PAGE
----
A story usually has a hero and that hero has to have a plan — and that plan is something that they try to execute. And the end result is something very positive for the reader. And if you think about anything from Indiana Jones, even the Star Wars stories, they kind of follow a plot that’s very much like this. Well, we’re starting to see that communications can do the same thing — with a couple of subtle differences.
First of all, it’s not really the brand in a communication that should be the hero. It’s really the customer in the communication that should be the hero. The company or brand needs to help guide that consumer into understanding what it is a product or service can do. But they have to show that it will really work … and then when they show that it really works, that’s really at the end of the day, the part where everyone lives happily ever after. So, we see this storytelling model applies to all communications … The results are significantly better when you balance logic and emotion.
Q. Would you talk a little bit about AI? What is it and how is it being used today?
Well, AI is based on machine learning … Now, while AI is a new idea, machine learning isn’t. Machine learning has actually been around for a long time. And what sparked machine learning was the amount of data that we have out in the marketplace.
Marketers have what I call “Small Data” and “Big Data.” “Small Data” is the name, address and basic information that we’ve always had. “Big Data” comes from data that doesn’t have that structure. It’s not in rows and columns. It could be reviews, it could be how long they were on a website, what their dwell time was, what products they looked at.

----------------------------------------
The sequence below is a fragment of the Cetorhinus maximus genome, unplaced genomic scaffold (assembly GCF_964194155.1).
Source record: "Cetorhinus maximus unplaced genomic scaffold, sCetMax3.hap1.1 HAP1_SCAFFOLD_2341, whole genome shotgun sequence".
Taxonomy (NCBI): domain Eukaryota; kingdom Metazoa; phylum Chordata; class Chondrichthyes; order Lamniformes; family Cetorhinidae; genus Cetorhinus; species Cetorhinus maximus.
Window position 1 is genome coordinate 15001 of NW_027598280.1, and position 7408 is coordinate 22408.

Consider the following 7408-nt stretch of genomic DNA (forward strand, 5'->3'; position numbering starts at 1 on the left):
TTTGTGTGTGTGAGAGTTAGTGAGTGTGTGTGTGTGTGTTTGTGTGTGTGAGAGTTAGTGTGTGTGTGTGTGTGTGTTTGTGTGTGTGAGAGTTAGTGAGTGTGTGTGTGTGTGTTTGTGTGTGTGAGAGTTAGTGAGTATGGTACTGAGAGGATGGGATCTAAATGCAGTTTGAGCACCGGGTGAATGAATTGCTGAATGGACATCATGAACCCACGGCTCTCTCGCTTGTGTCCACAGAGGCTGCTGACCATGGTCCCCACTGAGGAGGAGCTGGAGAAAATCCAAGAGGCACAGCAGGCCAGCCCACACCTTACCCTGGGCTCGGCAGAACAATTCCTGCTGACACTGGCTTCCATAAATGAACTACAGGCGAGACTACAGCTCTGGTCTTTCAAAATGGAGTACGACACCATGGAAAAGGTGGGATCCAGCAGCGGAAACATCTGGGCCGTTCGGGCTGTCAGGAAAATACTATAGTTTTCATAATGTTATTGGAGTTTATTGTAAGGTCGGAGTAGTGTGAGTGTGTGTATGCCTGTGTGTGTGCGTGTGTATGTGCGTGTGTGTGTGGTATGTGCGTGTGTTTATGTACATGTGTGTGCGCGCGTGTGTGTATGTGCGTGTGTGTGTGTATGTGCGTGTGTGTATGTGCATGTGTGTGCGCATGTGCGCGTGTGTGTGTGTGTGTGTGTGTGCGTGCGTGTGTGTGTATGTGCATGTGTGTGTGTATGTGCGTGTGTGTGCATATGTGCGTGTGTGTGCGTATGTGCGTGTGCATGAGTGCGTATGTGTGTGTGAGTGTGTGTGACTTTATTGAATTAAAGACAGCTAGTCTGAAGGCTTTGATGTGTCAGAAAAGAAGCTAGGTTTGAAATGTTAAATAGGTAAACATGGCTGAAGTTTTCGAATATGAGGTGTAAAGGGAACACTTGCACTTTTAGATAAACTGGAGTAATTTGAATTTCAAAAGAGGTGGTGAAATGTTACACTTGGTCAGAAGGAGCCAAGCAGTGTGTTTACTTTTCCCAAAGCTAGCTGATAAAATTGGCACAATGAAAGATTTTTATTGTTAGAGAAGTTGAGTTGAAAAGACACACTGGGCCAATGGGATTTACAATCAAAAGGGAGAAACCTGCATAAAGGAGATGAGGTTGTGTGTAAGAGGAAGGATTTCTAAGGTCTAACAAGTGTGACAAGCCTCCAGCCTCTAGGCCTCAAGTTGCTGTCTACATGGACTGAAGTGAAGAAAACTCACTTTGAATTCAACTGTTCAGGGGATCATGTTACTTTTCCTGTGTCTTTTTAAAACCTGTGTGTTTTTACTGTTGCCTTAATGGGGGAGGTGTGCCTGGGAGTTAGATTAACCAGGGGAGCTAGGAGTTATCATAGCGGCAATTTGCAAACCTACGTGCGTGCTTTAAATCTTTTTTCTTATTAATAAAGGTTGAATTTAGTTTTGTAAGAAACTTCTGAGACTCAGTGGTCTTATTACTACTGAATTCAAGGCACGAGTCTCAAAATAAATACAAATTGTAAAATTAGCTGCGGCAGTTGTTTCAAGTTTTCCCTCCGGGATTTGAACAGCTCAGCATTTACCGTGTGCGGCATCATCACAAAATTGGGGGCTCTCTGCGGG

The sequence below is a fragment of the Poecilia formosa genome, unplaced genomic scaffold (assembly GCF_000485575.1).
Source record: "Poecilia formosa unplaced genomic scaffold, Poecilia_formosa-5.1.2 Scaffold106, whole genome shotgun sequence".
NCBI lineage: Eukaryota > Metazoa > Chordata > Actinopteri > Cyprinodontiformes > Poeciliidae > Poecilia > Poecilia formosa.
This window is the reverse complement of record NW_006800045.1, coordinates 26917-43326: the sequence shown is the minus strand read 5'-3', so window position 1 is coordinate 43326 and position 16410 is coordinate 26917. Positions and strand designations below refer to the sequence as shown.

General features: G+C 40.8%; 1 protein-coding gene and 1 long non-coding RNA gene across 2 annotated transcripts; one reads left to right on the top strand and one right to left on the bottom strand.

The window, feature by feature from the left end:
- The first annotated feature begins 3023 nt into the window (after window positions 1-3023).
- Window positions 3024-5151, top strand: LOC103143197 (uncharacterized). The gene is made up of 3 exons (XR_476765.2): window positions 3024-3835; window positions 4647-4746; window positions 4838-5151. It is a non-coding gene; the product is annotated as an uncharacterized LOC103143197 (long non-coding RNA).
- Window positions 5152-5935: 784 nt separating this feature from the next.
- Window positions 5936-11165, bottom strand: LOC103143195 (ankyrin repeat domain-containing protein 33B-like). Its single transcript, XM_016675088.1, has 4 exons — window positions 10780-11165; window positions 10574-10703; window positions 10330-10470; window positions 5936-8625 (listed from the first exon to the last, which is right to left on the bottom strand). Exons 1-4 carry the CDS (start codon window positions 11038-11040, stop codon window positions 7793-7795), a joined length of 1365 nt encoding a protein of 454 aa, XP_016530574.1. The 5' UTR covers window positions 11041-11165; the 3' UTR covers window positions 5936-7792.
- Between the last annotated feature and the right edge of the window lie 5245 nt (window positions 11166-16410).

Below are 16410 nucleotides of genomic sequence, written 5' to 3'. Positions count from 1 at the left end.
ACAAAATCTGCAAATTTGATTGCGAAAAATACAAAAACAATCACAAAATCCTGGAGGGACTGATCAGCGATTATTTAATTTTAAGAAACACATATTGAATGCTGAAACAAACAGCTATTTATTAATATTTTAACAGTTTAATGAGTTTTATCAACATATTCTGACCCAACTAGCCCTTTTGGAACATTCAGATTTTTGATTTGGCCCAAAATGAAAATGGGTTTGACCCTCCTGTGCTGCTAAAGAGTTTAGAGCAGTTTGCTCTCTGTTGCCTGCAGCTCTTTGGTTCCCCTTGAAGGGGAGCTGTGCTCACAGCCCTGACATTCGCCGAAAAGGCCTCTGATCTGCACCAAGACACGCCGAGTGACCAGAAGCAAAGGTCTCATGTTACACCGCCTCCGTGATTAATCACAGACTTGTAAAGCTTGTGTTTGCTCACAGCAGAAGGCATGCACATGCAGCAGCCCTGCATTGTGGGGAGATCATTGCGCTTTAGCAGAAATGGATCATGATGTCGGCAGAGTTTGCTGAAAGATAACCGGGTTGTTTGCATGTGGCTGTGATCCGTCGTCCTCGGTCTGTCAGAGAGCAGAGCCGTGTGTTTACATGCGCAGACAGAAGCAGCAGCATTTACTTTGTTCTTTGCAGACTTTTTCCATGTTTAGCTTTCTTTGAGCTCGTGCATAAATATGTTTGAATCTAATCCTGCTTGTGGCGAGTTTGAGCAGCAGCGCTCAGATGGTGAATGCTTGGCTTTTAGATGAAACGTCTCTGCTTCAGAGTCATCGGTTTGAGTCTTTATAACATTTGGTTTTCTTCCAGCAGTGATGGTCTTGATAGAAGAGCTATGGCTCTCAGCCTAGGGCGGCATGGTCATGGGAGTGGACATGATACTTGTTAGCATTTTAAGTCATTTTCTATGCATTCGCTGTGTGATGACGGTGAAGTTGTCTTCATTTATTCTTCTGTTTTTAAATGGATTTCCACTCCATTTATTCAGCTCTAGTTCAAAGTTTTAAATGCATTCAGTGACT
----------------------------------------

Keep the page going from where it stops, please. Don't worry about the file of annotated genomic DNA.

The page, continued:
Machine learning works where it has a lot of repetitions. So, the more inputs you can give it, the more data you can feed the machine learning, the better it gets at learning how people will react or how something will react. So, AI uses this tool — machine learning — as it’s underpinning and it starts to predict what people will want, what people will do.
Netflix has really been good at using AI to predict movies that people will watch … For example, if you look at a lot of John Travolta movies, they’ll recommend other John Travolta movies. If you’ve watched a lot of Uma Thurman movies, they’ll give you a lot of Uma Thurman titles. If you’ve watched both of those, they’ll probably recommend a movie like Pulp Fiction. But when you see the ad, if you’ve watched more John Travolta movies, you’ll see the promo … with John Travolta in it. If you’ve watched a lot of Uma Thurman movies, you’ll see the promotion with Uma Thurman in it. That’s how this subtle use of AI is actually becoming very pervasive.
Listen to the whole episode to hear Ron’s thoughts on everything from direct mail deliverability, the rise of smart speakers and the essential skills every marketer should have today. Download J&See: Views on Marketing on Apple Podcasts and Spotify. Or you can listen to the episode on Google Podcasts and Castbox. And make sure you subscribe to get a new episode every month.